Radhe Shyam is thematically hung up on binaries.  Because the central romance is between a medical doctor and a palmist, most of its scene-to-scene conflicts are built around the tension between hard-facts Science and faith in Hindu religion.  More importantly to the romance, it’s a story of Love vs. Destiny, as its two central lovers are decidedly not destined to be together but rebel against their pre-determined futures to transform their Flirtationship into a proper Relationship.  The early, comedic half of the film details their adorable courtship phase.  The late, thrilling half details their violent rejection of their fates in an all-out visual spectacle you’d never see in a Julia Roberts romcom.  That jarring genre structure is itself a binary, and it’s the one that makes the film an exciting novelty instead of just a cute diversion.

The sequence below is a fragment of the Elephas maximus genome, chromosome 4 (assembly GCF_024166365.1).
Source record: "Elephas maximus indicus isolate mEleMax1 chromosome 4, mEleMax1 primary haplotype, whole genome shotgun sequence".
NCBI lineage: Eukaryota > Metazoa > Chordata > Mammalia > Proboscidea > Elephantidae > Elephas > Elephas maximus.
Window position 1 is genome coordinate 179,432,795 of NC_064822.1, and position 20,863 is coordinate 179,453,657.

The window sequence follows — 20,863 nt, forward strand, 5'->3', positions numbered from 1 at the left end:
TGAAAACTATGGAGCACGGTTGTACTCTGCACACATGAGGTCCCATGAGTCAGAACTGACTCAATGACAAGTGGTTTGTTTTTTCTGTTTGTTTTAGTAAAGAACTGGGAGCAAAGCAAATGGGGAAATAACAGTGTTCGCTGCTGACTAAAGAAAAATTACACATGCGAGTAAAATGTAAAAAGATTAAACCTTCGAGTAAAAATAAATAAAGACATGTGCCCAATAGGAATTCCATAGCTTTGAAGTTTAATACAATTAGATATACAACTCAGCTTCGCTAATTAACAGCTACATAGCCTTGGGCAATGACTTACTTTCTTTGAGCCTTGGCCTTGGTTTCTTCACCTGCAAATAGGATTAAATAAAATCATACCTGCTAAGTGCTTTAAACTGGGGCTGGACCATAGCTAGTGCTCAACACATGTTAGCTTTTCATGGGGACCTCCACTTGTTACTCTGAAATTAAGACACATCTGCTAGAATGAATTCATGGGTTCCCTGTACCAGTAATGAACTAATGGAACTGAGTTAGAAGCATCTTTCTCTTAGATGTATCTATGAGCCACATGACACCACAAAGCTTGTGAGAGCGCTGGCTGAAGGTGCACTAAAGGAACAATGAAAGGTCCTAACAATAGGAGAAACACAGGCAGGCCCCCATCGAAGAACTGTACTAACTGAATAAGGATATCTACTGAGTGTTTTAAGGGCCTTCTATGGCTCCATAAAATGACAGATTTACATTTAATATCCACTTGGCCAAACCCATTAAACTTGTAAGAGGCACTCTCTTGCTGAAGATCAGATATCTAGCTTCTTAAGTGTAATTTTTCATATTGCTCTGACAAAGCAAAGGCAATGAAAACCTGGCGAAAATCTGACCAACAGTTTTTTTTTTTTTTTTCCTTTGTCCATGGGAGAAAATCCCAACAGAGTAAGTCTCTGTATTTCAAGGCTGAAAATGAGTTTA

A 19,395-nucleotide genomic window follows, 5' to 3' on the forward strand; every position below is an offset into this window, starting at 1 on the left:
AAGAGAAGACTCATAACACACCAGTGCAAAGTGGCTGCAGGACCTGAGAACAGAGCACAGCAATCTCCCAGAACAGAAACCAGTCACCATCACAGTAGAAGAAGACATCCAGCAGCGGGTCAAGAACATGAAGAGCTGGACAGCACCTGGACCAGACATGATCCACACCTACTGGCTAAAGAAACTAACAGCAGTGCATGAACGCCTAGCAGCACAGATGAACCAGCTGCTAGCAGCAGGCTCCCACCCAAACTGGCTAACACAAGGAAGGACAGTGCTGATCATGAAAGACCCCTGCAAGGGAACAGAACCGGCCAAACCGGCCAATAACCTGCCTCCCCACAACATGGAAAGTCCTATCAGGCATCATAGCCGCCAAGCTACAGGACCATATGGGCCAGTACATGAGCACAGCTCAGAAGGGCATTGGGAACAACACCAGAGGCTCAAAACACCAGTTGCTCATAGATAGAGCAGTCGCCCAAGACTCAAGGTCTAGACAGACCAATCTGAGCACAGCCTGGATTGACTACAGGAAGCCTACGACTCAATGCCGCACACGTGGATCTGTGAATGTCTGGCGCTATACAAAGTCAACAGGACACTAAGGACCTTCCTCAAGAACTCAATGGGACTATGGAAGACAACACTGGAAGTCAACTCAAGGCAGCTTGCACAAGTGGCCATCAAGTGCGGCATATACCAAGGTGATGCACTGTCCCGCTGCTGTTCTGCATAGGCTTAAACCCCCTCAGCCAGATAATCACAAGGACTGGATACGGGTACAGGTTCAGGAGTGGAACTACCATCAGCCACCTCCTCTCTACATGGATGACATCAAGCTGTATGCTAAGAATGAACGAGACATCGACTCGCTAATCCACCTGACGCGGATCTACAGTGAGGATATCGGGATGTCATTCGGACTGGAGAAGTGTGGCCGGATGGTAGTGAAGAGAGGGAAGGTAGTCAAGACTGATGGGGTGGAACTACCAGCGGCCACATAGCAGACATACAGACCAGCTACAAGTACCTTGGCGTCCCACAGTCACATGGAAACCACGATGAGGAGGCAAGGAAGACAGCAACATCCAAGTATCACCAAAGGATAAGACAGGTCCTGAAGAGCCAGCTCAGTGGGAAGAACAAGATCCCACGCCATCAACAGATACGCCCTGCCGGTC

It’s near impossible to not be charmed by Radhe Shyam, at least not by the time its two destined-to-separate lovers are heroically cheating death to fight their way back to their sweet, flirtatious beginnings.  This is a movie that covers both major touchstones of Celine Dion romanticism—the flowy curtains of the bodice-ripper “It’s All Coming Back to Me Now” music video and the ocean-liner disaster epic of Titanic—so you cannot reasonably claim that it doesn’t deliver the goods.  Whether a $24 theatrical ticket is too steep of an admission price for those heart-soaring pleasures is subjective, but I will say this: the go-for-broke action finale looked incredible on the big screen, and my audience of two had a great time cheering it on in that empty auditorium. 

-Brandon Ledet

Fresh (2022)